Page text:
Paradoxically, abolitionism contained the seeds of empire. If we accept the general outline of Eric Williams’ thesis in Capitalism and Slavery that abolition was not purely altruistic but was as economically conditioned as Britain’s later empire building in Africa, the contradiction between the ideologies of antislavery and imperialism seems more apparent than real. Although the idealism that motivated the great abolitionists such as William Wilberforce and Thomas Clarkson is unquestionable, Williams argues that Britain could afford to legislate against the slave (...)
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  41.  58
    Jean-Luc Nancy (2006). On the Meanings of Democracy. Theoria 53 (111):1-5.
    'On the Meanings of Democracy' points to the fragility and contested meanings of 'democracy'. Once 'the assurance is given that "democracy" is the only kind of political regime that is acceptable to an adult, emancipated population which is an end in itself, the very idea of democracy fades and becomes blurred and confusing'. Such 'wide-spread lack of clarity' gave rise to Europe's 'totalitarian' regimes. It is claimed that 'it is impossible to be simply a "democrat" without questioning what this really (...)
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  42.  35
    Jean-Luc Nancy (1988). Introduction. Topoi 7 (2):87-92.
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  43.  31
    Jean-Luc Nancy (2003). "Our World" an Interview. Angelaki 8 (2):43 – 54.
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  44.  29
    Jean-Luc Nancy (2006). Within My Breast, Alas, Two Souls . Topoi 25 (1-2):69-73.
    The obsession is pursued of a word, a sign, a thought that is identical with the thing it signifies, where there is no space between the two. And the nightmare is entertained that, if such an identity is not attained, then intellectual work in general is worth nothing and should be destroyed.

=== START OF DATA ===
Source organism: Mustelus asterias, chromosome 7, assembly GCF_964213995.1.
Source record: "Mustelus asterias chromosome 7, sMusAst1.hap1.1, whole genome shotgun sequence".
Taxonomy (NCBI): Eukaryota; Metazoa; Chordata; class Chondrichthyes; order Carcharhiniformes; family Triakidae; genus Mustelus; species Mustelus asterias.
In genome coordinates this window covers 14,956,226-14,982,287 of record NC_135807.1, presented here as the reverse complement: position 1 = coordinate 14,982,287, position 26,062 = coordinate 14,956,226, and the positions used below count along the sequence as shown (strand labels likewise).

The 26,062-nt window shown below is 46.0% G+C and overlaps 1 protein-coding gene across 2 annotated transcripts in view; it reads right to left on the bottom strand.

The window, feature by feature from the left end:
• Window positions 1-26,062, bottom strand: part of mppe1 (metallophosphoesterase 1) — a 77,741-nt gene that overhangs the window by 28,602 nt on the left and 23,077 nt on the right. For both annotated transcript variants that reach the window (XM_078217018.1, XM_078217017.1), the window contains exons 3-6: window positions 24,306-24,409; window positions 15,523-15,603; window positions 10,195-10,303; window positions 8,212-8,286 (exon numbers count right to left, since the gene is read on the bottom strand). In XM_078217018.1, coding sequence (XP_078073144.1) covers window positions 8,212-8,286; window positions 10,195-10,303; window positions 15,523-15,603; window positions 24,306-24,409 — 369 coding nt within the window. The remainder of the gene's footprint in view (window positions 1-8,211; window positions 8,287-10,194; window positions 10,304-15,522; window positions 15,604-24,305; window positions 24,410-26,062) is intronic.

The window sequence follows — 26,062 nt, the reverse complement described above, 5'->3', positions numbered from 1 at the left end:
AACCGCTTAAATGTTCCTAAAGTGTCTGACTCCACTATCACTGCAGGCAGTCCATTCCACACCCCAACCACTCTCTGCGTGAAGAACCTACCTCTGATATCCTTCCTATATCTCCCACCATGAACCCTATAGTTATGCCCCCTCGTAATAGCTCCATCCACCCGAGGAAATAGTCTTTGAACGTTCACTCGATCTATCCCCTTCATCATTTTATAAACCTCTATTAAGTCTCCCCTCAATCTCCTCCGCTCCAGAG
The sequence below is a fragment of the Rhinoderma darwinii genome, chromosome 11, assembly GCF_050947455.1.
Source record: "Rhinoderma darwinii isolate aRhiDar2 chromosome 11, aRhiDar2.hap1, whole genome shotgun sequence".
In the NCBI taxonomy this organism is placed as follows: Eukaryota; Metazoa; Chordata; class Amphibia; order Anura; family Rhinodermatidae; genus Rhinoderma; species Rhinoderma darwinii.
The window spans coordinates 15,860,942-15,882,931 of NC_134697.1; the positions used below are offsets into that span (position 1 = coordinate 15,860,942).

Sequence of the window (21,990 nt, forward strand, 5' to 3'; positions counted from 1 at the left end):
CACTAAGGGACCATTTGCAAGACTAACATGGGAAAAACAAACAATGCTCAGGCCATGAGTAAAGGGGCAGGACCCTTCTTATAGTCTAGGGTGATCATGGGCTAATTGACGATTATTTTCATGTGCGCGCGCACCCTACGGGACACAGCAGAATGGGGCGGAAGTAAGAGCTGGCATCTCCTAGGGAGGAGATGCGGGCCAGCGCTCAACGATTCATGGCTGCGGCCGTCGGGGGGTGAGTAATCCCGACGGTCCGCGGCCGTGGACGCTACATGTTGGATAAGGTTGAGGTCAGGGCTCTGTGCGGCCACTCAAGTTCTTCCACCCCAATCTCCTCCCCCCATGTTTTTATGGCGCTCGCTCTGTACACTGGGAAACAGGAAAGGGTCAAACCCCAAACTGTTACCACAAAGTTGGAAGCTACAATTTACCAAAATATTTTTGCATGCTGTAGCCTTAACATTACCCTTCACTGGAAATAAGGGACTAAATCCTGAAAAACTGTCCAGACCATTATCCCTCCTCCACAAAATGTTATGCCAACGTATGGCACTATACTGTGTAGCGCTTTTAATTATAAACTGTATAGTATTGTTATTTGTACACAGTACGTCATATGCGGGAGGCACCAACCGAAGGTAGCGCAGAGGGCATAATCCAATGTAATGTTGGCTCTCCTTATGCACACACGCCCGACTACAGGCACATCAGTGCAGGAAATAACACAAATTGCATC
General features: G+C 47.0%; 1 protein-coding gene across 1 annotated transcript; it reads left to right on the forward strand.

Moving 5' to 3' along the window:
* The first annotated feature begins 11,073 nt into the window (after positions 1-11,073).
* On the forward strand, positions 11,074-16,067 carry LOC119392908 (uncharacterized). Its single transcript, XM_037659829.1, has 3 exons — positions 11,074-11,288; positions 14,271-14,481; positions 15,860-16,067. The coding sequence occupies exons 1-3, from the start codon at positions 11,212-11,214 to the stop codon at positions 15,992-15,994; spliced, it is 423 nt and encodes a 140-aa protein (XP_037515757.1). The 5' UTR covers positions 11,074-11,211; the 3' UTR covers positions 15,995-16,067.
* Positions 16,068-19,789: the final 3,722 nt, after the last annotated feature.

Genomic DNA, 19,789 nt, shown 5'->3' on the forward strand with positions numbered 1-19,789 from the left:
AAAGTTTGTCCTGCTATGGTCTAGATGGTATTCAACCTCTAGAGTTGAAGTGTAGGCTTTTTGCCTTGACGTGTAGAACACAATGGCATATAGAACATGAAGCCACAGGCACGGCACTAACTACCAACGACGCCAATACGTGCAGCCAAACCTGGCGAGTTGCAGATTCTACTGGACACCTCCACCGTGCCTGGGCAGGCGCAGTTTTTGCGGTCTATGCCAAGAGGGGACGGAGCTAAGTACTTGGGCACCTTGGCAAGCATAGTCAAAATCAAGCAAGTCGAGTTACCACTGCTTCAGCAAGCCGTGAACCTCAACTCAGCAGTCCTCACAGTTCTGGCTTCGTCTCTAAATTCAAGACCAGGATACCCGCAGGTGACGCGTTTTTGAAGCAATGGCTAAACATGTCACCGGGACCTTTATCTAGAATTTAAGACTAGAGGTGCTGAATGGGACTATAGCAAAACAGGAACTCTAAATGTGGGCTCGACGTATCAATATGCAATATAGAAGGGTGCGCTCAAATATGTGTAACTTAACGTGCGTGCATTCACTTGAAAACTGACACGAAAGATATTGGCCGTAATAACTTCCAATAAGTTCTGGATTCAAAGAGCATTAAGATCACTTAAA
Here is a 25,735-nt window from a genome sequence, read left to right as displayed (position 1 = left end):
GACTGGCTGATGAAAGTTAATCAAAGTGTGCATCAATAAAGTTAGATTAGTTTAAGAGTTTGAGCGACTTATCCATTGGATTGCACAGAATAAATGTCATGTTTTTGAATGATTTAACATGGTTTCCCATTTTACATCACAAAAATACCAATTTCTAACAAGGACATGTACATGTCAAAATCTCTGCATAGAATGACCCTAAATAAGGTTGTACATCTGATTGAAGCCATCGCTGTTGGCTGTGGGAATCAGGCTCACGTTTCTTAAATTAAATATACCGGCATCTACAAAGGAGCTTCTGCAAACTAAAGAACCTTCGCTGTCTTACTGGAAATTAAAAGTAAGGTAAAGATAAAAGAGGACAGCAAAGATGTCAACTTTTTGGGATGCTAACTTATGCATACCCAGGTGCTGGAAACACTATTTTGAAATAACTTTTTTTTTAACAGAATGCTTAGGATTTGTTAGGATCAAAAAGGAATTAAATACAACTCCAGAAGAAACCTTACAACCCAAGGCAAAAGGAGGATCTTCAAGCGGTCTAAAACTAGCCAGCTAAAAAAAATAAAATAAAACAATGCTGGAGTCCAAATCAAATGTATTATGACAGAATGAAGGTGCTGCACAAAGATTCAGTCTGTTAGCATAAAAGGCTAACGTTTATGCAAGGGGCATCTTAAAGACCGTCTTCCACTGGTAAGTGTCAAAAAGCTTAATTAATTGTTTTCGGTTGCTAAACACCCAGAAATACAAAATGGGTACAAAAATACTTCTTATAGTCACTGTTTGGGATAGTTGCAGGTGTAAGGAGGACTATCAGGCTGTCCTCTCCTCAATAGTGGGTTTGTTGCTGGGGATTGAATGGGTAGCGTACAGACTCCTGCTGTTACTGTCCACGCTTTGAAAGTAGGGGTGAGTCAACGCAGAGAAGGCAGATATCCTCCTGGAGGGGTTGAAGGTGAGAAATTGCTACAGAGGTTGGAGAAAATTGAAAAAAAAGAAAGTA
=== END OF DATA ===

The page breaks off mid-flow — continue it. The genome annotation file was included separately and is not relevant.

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  45.  29
    Jean-Luc Nancy & Peter Connor (1988). Elliptical Sense. Research in Phenomenology 18 (1):175-190.
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  46.  11
    Jean-Luc Nancy (2004). Rives, Bords, Limites. Angelaki 9 (2):41 – 53.
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  47.  11
    Jean-Luc Nancy (2002). Literally. Angelaki 7 (2):91 – 92.
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  48.  17
    Ashok Collins (2015). Towards a Saturated Faith: Jean-Luc Marion and Jean-Luc Nancy on the Possibility of Belief After Deconstruction. Sophia 54 (3):321-341.
    This article aims to explore the philosophical approach to faith after deconstruction as manifested in the work of Jean-Luc Marion and Jean-Luc Nancy. By taking the saturated phenomenon as its focus, the analysis seeks to demonstrate that whilst Marion’s thinking proves to be an innovative re-imagining of the possibilities of phenomenology, its problematic recourse to a supplementary hermeneutic means that saturation can never be adequately applied to faith without simultaneously compromising the excessive intuition upon which it relies. (...)
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  49.  10
    Ashok Collins (forthcoming). Being Exposed to Love: The Death of God in Jean-Luc Marion and Jean-Luc Nancy. International Journal for Philosophy of Religion:1-23.
    In this article I explore how a philosophical conception of love may be used to draw debate on the death of God beyond the binary opposition between theology and philosophy through a comparative study of the work of Jean-Luc Marion and Jean-Luc Nancy. Although Marion’s reading of love—in both its theological and phenomenological guises—proposes an innovative phrasing of a non-metaphysical notion of divinity, I argue that it is ultimately unable to maintain its coherence in nominal discourse due (...)
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  50.  19
    Alexander C. Karolis (2013). Sense in Competing Narratives of Secularization: Charles Taylor and Jean-Luc Nancy. Sophia 52 (4):673-694.
    In this article, using the recent work by Charles Taylor in A Secular Age as my point of departure, I will argue that Jean-Luc Nancy enables us to think past the competing binary of atheistic and religious experience and allows us to surpass the present narratives of secularism. In A Secular Age, Taylor himself seeks a middle ground between atheism and religion, arguing that it is possible to open ourselves to the cross-pressures of modern existence that find us (...)